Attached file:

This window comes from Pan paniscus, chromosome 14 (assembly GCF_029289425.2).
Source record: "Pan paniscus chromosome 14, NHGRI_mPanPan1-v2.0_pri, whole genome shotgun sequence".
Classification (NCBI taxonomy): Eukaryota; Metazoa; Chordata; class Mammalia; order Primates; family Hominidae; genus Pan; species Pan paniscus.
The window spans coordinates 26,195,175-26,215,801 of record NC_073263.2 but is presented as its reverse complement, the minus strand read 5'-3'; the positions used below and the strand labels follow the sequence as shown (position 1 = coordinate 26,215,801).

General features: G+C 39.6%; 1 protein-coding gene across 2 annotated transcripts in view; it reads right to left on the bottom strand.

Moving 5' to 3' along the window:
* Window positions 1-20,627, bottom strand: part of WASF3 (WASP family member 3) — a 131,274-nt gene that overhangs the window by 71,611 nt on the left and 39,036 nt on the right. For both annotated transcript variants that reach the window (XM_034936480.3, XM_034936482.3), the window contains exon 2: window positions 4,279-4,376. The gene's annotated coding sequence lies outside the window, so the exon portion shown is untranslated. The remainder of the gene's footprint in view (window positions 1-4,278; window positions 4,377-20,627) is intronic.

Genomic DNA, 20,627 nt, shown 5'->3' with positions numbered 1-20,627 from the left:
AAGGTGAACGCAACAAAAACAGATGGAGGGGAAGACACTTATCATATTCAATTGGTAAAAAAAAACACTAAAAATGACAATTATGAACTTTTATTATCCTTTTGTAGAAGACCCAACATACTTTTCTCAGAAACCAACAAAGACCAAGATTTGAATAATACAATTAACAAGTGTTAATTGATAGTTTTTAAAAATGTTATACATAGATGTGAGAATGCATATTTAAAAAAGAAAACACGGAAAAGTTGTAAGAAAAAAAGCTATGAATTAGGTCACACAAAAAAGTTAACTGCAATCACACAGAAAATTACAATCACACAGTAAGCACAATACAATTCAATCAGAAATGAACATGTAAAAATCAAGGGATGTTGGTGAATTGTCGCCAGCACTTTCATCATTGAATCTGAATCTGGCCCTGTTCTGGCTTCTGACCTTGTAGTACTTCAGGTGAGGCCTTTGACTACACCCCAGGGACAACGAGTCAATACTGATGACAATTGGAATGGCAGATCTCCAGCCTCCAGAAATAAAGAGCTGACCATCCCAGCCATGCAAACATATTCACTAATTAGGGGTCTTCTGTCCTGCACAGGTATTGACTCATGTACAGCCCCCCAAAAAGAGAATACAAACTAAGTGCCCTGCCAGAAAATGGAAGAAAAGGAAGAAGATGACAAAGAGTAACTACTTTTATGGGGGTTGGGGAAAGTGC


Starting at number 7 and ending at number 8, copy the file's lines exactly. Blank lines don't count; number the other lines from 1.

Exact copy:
* Window positions 1-20,627, bottom strand: part of WASF3 (WASP family member 3) — a 131,274-nt gene that overhangs the window by 71,611 nt on the left and 39,036 nt on the right. For both annotated transcript variants that reach the window (XM_034936480.3, XM_034936482.3), the window contains exon 2: window positions 4,279-4,376. The gene's annotated coding sequence lies outside the window, so the exon portion shown is untranslated. The remainder of the gene's footprint in view (window positions 1-4,278; window positions 4,377-20,627) is intronic.

Genomic DNA, 20,627 nt, shown 5'->3' with positions numbered 1-20,627 from the left: